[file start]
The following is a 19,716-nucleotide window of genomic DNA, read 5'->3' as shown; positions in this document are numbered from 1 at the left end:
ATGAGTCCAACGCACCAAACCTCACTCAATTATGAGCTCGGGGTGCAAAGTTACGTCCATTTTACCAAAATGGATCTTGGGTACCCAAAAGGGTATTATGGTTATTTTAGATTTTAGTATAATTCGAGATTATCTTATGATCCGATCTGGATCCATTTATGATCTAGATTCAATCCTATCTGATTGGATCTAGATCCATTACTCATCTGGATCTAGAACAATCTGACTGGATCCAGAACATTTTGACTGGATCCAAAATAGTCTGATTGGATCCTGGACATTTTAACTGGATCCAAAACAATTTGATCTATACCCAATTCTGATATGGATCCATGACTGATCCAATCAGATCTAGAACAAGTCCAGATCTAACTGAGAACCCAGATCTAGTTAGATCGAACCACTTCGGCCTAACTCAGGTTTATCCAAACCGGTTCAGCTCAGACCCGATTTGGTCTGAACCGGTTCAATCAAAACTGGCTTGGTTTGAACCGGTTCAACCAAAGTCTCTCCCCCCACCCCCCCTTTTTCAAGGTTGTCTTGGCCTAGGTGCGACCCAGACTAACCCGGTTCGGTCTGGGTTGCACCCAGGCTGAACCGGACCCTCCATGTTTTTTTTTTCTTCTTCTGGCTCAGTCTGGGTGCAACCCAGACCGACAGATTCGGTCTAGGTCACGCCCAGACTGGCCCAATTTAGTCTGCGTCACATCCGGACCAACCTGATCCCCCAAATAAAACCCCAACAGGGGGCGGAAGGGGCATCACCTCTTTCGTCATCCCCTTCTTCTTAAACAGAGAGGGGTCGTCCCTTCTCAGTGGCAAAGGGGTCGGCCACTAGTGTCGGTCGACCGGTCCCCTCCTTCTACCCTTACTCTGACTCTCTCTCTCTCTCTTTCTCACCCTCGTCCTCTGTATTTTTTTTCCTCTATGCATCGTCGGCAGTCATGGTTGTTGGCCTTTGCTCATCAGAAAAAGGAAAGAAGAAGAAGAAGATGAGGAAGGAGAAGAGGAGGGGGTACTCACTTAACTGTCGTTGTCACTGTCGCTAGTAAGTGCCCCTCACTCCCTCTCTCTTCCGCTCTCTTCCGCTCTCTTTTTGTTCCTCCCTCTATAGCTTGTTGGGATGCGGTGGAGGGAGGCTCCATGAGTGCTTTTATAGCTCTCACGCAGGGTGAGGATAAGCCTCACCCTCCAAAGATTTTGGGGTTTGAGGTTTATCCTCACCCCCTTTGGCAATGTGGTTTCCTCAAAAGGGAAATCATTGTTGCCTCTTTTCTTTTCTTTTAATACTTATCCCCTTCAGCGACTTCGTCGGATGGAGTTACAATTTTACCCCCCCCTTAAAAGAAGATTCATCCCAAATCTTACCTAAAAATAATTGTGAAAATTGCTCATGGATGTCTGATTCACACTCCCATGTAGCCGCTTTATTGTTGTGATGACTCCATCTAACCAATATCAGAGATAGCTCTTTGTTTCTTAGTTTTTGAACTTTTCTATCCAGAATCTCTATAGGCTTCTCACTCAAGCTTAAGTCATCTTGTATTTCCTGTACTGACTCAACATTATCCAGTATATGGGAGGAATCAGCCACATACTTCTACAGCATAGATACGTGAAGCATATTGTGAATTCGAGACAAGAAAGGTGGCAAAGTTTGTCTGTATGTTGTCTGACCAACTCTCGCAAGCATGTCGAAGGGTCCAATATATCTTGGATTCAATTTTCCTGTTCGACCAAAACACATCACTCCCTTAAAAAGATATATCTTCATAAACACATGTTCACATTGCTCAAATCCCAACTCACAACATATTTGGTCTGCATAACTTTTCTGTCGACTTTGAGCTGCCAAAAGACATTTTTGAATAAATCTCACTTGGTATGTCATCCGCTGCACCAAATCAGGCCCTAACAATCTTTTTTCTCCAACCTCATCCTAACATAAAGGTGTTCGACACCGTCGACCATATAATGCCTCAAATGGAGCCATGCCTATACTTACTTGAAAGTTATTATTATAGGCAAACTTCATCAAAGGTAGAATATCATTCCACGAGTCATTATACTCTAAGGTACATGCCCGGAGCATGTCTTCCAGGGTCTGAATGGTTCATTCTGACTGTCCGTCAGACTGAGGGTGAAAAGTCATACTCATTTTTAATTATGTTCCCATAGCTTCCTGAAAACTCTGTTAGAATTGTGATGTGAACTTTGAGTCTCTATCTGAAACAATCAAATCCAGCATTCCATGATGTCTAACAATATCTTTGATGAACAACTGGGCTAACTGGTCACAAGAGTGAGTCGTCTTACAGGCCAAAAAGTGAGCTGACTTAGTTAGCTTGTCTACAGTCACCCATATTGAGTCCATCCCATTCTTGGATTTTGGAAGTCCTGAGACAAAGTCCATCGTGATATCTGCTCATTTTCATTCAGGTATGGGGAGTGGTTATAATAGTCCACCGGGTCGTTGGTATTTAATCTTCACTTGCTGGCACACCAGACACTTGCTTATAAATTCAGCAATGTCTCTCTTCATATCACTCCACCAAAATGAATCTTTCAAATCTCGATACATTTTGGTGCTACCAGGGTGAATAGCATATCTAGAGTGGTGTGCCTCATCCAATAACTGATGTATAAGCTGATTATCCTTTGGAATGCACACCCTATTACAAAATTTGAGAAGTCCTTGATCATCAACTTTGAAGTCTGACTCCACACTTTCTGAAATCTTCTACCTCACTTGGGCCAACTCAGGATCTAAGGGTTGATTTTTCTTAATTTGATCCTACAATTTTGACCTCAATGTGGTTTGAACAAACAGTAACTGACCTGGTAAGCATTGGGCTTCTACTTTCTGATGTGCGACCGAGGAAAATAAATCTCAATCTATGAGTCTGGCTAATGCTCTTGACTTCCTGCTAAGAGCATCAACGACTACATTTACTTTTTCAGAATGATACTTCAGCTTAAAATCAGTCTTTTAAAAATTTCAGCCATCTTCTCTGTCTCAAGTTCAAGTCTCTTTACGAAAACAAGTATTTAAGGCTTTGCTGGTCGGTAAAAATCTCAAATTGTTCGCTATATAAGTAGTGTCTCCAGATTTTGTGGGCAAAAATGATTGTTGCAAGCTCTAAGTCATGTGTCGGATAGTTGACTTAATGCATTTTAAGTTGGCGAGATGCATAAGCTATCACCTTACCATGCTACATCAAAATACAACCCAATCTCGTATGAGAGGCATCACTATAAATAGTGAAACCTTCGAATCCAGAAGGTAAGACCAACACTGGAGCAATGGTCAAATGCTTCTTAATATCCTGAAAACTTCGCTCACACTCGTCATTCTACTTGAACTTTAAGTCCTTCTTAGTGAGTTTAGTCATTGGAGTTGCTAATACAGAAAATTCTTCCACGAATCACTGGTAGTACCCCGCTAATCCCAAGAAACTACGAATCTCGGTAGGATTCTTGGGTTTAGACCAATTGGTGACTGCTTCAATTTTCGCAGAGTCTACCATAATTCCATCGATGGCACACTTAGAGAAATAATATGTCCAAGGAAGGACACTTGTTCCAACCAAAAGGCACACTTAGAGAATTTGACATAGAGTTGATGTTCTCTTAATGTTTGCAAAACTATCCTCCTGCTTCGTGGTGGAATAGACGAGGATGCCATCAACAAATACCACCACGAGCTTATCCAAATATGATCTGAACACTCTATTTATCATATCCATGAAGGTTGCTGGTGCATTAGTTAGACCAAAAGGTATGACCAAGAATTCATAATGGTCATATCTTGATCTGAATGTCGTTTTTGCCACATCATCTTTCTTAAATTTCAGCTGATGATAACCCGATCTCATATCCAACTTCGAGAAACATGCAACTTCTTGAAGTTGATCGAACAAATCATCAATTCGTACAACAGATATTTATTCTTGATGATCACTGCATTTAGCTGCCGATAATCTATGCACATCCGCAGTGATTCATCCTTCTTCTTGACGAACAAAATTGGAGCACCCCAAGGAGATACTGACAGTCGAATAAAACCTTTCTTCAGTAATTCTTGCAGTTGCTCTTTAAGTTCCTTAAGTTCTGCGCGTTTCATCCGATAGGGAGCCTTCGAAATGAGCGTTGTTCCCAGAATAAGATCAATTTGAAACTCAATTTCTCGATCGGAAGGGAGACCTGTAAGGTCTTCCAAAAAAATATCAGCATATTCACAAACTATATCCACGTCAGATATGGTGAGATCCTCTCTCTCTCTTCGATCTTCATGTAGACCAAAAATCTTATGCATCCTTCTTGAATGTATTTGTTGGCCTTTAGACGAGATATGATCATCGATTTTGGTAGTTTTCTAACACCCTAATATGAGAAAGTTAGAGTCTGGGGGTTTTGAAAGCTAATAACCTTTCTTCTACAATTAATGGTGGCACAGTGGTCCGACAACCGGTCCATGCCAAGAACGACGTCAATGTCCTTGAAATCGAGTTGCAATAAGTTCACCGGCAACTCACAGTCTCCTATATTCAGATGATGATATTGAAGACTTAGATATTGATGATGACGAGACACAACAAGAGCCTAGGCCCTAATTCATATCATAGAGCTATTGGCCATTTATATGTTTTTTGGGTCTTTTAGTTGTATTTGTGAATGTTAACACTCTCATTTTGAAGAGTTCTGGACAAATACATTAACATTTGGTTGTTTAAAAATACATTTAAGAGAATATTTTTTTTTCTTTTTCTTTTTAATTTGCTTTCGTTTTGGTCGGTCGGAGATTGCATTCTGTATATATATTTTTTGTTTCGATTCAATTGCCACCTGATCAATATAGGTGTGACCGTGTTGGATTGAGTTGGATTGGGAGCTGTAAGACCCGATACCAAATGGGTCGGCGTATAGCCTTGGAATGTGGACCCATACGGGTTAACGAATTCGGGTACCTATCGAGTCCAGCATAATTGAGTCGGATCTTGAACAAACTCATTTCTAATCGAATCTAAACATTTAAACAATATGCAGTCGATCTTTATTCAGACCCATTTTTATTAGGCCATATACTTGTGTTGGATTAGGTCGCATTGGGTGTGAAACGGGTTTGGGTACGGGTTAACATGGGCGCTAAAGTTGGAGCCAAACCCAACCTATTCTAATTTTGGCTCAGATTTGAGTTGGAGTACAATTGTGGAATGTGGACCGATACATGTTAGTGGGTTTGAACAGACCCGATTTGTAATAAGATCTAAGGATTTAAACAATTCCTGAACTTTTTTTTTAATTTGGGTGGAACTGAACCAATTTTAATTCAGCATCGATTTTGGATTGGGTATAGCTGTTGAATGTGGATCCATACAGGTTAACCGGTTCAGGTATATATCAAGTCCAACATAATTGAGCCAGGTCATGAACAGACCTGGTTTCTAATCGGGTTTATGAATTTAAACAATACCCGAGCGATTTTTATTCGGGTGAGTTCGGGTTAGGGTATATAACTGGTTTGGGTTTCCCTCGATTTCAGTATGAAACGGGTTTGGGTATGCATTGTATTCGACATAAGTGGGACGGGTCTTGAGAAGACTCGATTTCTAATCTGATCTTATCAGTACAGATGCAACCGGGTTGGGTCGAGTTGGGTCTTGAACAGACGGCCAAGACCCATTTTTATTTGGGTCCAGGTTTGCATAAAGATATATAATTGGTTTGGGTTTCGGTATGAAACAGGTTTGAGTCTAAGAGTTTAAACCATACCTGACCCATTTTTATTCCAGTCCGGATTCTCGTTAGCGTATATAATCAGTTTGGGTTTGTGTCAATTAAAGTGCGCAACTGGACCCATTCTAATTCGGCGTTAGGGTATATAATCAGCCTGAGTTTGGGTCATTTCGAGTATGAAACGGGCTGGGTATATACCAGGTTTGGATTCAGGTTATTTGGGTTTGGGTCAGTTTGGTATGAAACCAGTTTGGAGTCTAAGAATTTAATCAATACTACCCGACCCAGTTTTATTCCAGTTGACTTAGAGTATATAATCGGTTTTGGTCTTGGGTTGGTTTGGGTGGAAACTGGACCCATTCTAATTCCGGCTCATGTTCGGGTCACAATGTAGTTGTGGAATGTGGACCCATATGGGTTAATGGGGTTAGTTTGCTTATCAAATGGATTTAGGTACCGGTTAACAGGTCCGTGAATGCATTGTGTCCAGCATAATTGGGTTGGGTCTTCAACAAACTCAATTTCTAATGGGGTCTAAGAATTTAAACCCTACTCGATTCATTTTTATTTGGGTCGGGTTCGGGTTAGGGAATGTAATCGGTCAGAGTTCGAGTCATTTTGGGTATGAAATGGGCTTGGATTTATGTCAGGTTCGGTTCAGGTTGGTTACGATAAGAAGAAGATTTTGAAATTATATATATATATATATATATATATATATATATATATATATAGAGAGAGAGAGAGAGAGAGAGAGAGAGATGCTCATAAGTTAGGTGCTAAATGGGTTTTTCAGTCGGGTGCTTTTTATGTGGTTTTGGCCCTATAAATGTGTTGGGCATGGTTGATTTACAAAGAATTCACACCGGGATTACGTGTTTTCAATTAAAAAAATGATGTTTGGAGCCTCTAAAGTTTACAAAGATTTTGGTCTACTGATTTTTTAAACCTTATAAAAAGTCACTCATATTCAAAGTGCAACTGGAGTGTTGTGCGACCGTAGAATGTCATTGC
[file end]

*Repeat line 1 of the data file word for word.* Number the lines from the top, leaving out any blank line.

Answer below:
The following is a 19,716-nucleotide window of genomic DNA, read 5'->3' as shown; positions in this document are numbered from 1 at the left end: